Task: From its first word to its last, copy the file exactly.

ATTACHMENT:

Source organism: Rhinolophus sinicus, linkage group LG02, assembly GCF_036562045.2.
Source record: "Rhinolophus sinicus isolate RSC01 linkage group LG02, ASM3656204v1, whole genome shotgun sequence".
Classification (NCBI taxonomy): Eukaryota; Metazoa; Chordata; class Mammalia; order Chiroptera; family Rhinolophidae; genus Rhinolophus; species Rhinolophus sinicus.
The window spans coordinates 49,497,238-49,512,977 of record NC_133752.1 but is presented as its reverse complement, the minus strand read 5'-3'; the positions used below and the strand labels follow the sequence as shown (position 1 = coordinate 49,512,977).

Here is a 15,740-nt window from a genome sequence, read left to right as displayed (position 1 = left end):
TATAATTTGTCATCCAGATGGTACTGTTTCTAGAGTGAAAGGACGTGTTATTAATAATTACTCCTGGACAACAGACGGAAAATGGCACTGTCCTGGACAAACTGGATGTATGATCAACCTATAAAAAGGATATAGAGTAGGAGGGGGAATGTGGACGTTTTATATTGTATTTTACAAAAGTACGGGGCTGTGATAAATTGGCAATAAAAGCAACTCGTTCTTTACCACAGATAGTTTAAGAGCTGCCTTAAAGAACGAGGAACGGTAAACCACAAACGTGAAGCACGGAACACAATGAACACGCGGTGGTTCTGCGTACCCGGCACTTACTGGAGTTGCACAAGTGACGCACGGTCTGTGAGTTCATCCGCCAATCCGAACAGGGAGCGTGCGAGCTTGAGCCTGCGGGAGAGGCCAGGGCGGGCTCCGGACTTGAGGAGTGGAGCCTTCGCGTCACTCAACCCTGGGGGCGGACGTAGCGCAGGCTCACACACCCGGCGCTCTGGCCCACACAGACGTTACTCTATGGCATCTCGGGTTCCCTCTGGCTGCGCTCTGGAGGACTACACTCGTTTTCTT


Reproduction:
Source organism: Rhinolophus sinicus, linkage group LG02, assembly GCF_036562045.2.
Source record: "Rhinolophus sinicus isolate RSC01 linkage group LG02, ASM3656204v1, whole genome shotgun sequence".
Classification (NCBI taxonomy): Eukaryota; Metazoa; Chordata; class Mammalia; order Chiroptera; family Rhinolophidae; genus Rhinolophus; species Rhinolophus sinicus.
The window spans coordinates 49,497,238-49,512,977 of record NC_133752.1 but is presented as its reverse complement, the minus strand read 5'-3'; the positions used below and the strand labels follow the sequence as shown (position 1 = coordinate 49,512,977).

Here is a 15,740-nt window from a genome sequence, read left to right as displayed (position 1 = left end):
TATAATTTGTCATCCAGATGGTACTGTTTCTAGAGTGAAAGGACGTGTTATTAATAATTACTCCTGGACAACAGACGGAAAATGGCACTGTCCTGGACAAACTGGATGTATGATCAACCTATAAAAAGGATATAGAGTAGGAGGGGGAATGTGGACGTTTTATATTGTATTTTACAAAAGTACGGGGCTGTGATAAATTGGCAATAAAAGCAACTCGTTCTTTACCACAGATAGTTTAAGAGCTGCCTTAAAGAACGAGGAACGGTAAACCACAAACGTGAAGCACGGAACACAATGAACACGCGGTGGTTCTGCGTACCCGGCACTTACTGGAGTTGCACAAGTGACGCACGGTCTGTGAGTTCATCCGCCAATCCGAACAGGGAGCGTGCGAGCTTGAGCCTGCGGGAGAGGCCAGGGCGGGCTCCGGACTTGAGGAGTGGAGCCTTCGCGTCACTCAACCCTGGGGGCGGACGTAGCGCAGGCTCACACACCCGGCGCTCTGGCCCACACAGACGTTACTCTATGGCATCTCGGGTTCCCTCTGGCTGCGCTCTGGAGGACTACACTCGTTTTCTT